George Lawson Gallery, Emeryville
Originally from New York, San Francisco-based painter Johanna Baruch has been occupied for the last nine years with a series of meticulously crafted, jewel-surfaced paintings inspired by images of the deep reaches of outer space: stylized renderings of star clusters, novae, floating giants and celestial dust. It has grown into a substantial body of work, to date limited in exposure to the San Francisco Bay Area, but starting to gain a wider audience.
Baruch uses the groundbreaking images taken by the Hubble Space Telescope as a catalyst, with license, and reinterprets them. She paints in translucent oil and alkyd glazes on smooth grounds, aluminum or wood panels, building up images of luminescent gloss, saturated color, and depth. She uses the undertones of the oil medium to the same effect that Van Eyck did when oils were a technical breakthrough: that is, to intimate through their transparency the overlap of the visual and the envisioned worlds, the place where spirit and matter meet. In her own words:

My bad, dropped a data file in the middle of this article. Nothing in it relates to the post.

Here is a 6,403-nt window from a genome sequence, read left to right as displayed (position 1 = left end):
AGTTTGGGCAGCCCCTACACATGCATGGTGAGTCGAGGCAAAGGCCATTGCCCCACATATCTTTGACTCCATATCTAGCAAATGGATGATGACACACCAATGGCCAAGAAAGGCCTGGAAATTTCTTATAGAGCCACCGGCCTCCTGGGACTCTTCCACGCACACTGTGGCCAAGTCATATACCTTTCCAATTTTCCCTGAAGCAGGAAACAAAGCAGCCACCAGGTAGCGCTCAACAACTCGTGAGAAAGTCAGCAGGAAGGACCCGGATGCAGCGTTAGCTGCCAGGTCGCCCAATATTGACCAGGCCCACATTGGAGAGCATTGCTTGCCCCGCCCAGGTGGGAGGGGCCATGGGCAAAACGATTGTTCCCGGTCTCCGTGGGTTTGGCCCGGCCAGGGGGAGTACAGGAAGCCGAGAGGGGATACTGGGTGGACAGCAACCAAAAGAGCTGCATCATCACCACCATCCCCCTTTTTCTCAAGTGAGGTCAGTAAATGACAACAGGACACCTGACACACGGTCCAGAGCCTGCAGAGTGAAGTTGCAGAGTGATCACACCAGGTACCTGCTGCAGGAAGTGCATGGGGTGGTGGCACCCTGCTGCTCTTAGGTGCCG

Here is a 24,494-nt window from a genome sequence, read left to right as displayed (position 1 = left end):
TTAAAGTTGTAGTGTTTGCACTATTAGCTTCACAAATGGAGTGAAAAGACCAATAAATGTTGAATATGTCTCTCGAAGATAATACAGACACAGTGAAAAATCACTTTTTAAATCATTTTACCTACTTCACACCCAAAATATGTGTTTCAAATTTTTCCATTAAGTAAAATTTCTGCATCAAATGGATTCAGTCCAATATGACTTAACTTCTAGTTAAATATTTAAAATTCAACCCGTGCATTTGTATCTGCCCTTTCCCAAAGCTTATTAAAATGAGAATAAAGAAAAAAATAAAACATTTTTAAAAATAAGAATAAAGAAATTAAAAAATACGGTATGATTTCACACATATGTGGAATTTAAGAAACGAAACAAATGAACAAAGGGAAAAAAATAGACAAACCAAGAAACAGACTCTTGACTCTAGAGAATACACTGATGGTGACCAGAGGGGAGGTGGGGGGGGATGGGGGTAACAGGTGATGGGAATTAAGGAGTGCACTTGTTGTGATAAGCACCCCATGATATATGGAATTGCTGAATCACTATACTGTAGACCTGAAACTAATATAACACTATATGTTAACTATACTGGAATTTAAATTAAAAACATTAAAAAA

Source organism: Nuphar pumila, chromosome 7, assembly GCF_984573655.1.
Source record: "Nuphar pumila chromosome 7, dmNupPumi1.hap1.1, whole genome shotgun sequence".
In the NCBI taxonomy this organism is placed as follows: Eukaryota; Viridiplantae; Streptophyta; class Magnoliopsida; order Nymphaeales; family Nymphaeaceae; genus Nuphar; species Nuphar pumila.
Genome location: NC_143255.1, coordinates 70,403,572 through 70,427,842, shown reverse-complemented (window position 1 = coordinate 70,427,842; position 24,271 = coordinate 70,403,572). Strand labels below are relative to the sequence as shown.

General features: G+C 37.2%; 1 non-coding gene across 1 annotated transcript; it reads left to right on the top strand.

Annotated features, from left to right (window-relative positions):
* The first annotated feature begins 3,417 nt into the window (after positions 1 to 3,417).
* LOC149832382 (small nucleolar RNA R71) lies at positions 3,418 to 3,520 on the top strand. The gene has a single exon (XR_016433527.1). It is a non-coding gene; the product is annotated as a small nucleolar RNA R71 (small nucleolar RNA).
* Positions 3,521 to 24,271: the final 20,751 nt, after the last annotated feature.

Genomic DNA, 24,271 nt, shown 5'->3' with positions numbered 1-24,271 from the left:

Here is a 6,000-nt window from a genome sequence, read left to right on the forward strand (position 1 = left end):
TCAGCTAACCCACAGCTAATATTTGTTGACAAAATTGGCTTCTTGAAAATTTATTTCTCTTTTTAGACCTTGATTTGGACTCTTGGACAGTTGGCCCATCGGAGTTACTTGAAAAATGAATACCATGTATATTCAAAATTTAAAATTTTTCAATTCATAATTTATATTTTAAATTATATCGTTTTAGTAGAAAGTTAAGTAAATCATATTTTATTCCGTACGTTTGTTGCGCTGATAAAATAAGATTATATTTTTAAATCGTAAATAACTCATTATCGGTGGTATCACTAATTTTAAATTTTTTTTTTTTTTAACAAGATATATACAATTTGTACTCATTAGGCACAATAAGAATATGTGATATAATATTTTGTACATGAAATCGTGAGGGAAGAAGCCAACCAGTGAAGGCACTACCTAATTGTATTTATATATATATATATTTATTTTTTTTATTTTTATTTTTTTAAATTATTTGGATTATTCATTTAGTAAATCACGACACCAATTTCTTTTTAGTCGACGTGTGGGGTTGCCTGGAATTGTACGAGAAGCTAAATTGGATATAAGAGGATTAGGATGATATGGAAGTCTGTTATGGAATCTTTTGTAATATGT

When I first saw the photographs taken by the Hubble Space Telescope, it was as if I had suddenly found something I knew intimately, yet didn’t know I had lost. The beauty, color and movement, the science and ultimate mystery of the cosmos were like songs that called to be sung.
I do not paint the cosmos literally, but study the science and look at the photographs until something hits me viscerally, whether the spectacular images of what the telescope captures, such as swirling nebulae, stars being born, galaxies colliding or supernovae exploding; or more theoretical concepts such as black holes, dark energy, the big bang or the cosmic web. These all live as a moving force inside me that guides me, and directs my choices.